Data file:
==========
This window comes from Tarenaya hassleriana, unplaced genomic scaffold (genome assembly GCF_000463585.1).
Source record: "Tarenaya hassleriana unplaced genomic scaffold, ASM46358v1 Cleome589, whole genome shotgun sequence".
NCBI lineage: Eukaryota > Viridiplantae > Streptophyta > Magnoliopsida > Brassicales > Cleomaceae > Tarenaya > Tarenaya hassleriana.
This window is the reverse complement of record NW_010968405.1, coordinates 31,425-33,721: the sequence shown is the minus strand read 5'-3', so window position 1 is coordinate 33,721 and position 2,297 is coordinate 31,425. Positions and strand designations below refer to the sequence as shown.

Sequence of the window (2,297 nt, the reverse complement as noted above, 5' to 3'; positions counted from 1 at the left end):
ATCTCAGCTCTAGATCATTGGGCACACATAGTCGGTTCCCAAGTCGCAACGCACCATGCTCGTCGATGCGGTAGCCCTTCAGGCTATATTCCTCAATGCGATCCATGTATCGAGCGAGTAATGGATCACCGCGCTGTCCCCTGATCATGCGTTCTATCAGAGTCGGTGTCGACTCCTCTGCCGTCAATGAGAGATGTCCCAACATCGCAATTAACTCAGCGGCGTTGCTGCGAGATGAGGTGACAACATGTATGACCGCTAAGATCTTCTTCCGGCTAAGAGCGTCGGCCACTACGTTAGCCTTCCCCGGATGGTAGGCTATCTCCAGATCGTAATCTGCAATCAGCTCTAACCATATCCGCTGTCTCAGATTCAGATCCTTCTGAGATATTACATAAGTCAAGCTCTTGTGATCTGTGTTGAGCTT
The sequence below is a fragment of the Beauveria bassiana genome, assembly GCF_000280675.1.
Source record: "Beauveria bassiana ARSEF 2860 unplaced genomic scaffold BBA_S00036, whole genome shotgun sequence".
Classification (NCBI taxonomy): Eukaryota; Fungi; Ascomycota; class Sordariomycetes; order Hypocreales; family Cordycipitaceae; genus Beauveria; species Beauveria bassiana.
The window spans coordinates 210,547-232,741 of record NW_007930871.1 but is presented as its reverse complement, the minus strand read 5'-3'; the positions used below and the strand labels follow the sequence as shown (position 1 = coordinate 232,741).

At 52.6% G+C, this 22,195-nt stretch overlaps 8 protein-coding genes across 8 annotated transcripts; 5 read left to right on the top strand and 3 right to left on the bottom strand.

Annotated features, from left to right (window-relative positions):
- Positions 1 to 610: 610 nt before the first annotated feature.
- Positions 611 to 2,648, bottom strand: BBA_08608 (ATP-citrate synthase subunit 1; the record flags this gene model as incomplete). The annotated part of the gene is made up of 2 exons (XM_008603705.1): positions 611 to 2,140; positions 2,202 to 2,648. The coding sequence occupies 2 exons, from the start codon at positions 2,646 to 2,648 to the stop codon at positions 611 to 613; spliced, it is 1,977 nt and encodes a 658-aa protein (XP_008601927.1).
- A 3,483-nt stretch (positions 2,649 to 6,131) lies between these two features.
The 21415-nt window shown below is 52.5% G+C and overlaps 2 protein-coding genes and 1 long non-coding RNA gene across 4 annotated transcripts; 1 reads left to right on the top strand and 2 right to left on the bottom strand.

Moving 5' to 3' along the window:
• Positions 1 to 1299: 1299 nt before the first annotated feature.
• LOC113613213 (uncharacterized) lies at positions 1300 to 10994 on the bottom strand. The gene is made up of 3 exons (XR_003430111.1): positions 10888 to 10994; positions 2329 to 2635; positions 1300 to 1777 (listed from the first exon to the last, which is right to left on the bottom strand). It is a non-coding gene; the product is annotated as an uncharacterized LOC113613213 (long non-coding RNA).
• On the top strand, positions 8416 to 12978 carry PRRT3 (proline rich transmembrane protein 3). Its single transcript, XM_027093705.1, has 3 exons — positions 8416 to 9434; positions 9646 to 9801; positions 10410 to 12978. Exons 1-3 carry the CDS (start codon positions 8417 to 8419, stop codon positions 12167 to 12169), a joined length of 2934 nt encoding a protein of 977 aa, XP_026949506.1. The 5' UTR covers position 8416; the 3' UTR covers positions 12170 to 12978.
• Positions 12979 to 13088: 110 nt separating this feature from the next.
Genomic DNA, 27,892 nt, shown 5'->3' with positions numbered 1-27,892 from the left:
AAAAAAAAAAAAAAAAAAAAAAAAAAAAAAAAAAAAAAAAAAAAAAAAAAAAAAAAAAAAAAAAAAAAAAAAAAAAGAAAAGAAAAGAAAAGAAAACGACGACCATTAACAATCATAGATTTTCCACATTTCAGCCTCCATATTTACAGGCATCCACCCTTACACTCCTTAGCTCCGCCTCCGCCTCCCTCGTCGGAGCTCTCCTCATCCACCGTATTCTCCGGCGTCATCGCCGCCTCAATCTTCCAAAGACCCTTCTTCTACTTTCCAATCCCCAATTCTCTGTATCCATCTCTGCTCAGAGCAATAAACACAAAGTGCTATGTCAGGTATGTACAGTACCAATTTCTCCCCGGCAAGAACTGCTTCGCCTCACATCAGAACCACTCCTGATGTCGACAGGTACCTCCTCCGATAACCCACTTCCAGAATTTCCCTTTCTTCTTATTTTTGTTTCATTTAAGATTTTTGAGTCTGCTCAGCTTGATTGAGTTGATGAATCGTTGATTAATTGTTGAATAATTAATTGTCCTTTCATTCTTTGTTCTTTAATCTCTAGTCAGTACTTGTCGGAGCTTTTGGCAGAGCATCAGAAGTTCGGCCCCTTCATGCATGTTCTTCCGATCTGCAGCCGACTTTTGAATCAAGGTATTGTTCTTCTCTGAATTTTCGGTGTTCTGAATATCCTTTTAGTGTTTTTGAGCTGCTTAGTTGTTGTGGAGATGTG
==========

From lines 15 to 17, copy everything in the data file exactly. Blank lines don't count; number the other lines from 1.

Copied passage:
- A 3,483-nt stretch (positions 2,649 to 6,131) lies between these two features.
The 21415-nt window shown below is 52.5% G+C and overlaps 2 protein-coding genes and 1 long non-coding RNA gene across 4 annotated transcripts; 1 reads left to right on the top strand and 2 right to left on the bottom strand.

Moving 5' to 3' along the window: